No, Purple tooth wort isn’t auditioning for George Lucas…

Lathraea clandestina (Purple tooth wort) Mar 15
Lathraea clandestina (Purple tooth wort) Mar 15

This will date me, but this plant could have been invented by George Lucas as barfood in that sleazy intergalactic bar that Han Solo frequented.

But it is a living thing and such a bizarre plant.  You see it in woodlands for a few weeks at this time of the year, and it’s name, Lathraea clandestina, kind of says how it likes to grow- secretly, tucked away in a crevice of a tree or amongst the roots, and it will often look as if it is a flower belonging to some other plant, so you might not realise how disguised it likes to be. And the colour is spectacular. As if someone had upended a pot of vibrant, purple crocuses.

I’m not sure if it flowers every year, but I do know where I first saw it, in the woodland near the River Adour. And that year, funnily enough as if the universe tries to help you when you need an answer, Gardens Illustrated published a short piece by Roy Lancaster about it, and there it was, identified with no effort on my part.

Lathraea clandestina close-up Mar 15
Lathraea clandestina close-up Mar 15

You can see why it is called ‘tooth wort’.  The flowers are teeth-shaped, and only colour up with this deep purple and elongate themselves as they mature. Here you can see the greyer toning of the buds in a more junior clump that I spotted this morning.

Lathraea clandestina, Mar 15. A more junior clump.
Lathraea clandestina, Mar 15. A more junior clump.

It is a root parasite which, apparently, causes no harm to the parent tree or roots, and is becoming more popular as a cultivated plant, according to Kew Gardens.  And you can buy it from Avon Bulbs, though be prepared for a bit of effort to get it established, and have some patience.

For me, I think I would rather come across it growing mysteriously than actually try and cultivate it.  It seems something intrinsically of, and for, the wild, and all the better for being where it wants to be.  But, for the colour alone, and only for a while, it is very desirable. I like to think of Han Solo biting down on a Purple Tooth Wort canape.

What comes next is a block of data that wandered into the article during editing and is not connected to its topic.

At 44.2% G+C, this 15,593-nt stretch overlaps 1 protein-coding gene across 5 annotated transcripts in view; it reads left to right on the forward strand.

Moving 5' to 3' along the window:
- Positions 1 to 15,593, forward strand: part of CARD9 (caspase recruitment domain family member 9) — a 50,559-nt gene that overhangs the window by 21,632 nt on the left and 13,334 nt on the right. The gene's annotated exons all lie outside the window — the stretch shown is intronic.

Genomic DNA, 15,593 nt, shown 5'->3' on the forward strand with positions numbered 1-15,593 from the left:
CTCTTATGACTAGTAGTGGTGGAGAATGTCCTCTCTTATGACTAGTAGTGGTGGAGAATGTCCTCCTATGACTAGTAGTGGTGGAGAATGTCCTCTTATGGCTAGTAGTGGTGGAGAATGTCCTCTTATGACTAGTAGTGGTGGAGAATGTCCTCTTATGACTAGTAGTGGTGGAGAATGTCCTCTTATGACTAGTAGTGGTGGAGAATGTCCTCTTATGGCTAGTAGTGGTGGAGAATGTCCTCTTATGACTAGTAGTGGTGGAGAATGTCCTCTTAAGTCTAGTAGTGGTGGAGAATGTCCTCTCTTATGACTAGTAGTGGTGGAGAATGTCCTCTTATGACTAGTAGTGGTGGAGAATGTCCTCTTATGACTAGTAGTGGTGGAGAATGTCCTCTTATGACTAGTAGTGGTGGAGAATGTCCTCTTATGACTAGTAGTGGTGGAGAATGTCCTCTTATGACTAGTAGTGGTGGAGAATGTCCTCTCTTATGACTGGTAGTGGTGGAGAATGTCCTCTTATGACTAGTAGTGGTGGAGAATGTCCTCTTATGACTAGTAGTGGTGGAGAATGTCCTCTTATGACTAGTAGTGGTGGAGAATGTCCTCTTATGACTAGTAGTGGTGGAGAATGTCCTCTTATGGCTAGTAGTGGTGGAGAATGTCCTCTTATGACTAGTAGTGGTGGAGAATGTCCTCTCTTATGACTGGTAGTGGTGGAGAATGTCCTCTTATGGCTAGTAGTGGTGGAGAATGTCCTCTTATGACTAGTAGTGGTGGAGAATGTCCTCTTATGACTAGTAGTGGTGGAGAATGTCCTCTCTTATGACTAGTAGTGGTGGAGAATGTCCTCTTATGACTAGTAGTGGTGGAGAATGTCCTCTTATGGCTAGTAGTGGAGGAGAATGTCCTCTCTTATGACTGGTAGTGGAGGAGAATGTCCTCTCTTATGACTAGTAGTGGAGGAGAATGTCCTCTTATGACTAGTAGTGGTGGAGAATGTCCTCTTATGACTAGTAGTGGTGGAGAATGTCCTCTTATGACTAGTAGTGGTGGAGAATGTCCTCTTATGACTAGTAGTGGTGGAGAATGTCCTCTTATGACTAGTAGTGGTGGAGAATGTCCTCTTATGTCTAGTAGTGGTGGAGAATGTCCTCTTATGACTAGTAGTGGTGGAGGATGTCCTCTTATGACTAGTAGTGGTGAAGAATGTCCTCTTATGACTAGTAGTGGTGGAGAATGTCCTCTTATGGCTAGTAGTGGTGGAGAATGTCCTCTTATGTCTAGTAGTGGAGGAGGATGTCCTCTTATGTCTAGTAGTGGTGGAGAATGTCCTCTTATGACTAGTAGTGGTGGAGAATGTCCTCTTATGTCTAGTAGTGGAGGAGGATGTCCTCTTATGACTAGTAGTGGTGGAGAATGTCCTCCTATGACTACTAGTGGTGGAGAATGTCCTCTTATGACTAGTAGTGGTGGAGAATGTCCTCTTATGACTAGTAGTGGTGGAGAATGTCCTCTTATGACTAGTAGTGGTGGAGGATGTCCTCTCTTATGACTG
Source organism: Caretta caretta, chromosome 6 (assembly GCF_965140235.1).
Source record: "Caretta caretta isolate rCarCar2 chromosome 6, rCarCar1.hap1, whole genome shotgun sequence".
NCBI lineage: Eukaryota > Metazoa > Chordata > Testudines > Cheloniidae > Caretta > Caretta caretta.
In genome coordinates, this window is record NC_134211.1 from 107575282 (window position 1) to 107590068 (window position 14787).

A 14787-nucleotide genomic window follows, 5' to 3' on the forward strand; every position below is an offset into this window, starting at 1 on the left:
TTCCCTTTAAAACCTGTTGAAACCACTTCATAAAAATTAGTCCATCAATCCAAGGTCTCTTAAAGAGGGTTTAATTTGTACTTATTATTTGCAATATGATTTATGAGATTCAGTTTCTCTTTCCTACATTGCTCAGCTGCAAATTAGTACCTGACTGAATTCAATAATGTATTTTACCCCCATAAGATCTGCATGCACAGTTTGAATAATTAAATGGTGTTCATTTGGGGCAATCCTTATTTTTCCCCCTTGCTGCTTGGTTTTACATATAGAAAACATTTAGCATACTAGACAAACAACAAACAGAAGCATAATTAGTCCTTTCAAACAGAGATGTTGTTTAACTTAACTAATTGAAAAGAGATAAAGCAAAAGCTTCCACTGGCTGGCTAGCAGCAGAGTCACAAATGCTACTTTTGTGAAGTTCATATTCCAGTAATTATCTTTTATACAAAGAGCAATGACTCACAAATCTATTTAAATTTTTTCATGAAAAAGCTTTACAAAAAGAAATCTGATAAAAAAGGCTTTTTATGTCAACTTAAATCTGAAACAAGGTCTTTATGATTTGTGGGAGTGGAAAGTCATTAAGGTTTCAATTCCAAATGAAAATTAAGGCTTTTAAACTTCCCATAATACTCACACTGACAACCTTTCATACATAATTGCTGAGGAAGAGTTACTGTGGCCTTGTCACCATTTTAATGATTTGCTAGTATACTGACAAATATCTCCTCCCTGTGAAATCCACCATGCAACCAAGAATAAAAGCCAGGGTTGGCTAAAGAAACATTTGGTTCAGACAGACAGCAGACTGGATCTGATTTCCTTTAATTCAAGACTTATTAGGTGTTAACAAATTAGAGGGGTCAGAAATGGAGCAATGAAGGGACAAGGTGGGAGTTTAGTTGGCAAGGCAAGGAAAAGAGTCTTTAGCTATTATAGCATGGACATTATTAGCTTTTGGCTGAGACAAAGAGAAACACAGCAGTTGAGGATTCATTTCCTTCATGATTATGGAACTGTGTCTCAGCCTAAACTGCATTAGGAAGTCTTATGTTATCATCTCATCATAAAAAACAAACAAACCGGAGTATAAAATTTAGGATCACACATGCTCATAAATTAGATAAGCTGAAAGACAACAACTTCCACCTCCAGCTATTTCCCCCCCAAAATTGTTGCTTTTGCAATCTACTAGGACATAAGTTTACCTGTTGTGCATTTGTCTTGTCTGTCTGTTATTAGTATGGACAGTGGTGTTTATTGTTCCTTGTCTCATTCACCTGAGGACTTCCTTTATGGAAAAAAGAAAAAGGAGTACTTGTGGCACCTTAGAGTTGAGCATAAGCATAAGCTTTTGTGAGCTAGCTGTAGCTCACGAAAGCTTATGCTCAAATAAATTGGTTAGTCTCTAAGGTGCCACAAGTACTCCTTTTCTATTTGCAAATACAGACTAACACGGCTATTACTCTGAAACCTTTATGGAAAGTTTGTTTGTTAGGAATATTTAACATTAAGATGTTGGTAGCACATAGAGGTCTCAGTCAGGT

Bright sparks for a slow Spring…

Well, maybe it’s not that slow. If I was a meterologist, I would probably say that and reel off statistics to prove it. But, right now, with deluging rain and winter temperatures, it all is a test of faith somehow. But, the lengthening light is helping some plants to make a show in any case. Yesterday, I bumbled out and almost fell over these…

Tulipa linifolia Mar 15

So red it hurts...Tulipa linifolia, Mar 15
So red it hurts…Tulipa linifolia, Mar 15

I had forgotten- as I am not a great list-maker- that I had bought these and actually planted them where they want to be. Species tulips are small gems, which generally prefer gravelly, well-drained conditions and then they must be left alone. Very slowly, they will clump up and come back each year, as long as you remember where they are, and don’t stick a fork through them when dormant. They withstand poor weather pretty well with their stumpy legs, and so are ideal for times of low morale, like these. Pillarbox-red doesn’t get close to the brilliance of the red. I didn’t buy these from Avon Bulbs, but I could have, and Avon Bulbs always have a stand to remember in the big tent at Chelsea. The link shows you their display which won a Gold again. And there you can see from the planting list, Tulipa Abu Hassan, which I have often read about and coveted. It’s a normal tulip, if you see what I mean, and it is quite gorgeous. And the name is enough for me!

And, whilst bumbling about outside, surely one of the finest activities in the garden, the sun came out and, for about half an hour, Spring was back. You could almost hear the energy in the garden changing. Blooming for once at the same time as the white Japanese quince, Magnolia stellata, the only magnolia I grow, had burst its buds. Looking for all the world as if a flock of tiny doves had landed in the garden, it is a delight right now. Against the papery last-year flowers of the Hydrangea quercifolia, it brings real life into the garden.

Magnolia stellata Mar 15
Magnolia stellata Mar 15

And just along from the magnolia, the big, fat, unfurling buds of the Paeonia ludlowii var lutea. This was a purchase back in Scotland from Dougal Phillip’s nursery outside Linlithgow. Which, by the way, has a really good tearoom, albeit no longer in the walled garden of Hopetoun House, soup and a cheese scone, fantastic. But back to the paeony, it was in a ‘lost and found’ section, for desperate, homeless plants that had lost their tags, and their looks temporarily. So, for £3 a total snip.

It is a stately plant. It may take some time to get going, but when it does, from the fat buds you get gorgeous papery bright yellow flowers and the most refined, dissected, bright emerald green foliage. in fact, it would win for the foliage alone.

Fat buds of Paeonia ludlowii var. lutea Mar 15
Fat buds of Paeonia ludlowii var. lutea Mar 15

And then I turned round, and the sun had backlit my rather muddy coloured deep pink hellebores, and I had to breathe out. Really lovely.

Backlit hellebores, Mar 15
Backlit hellebores, Mar 15

And now, it’s raining again!

wp-image-204″ /> So red it hurts…Tulipa linifolia, Mar 15[/caption]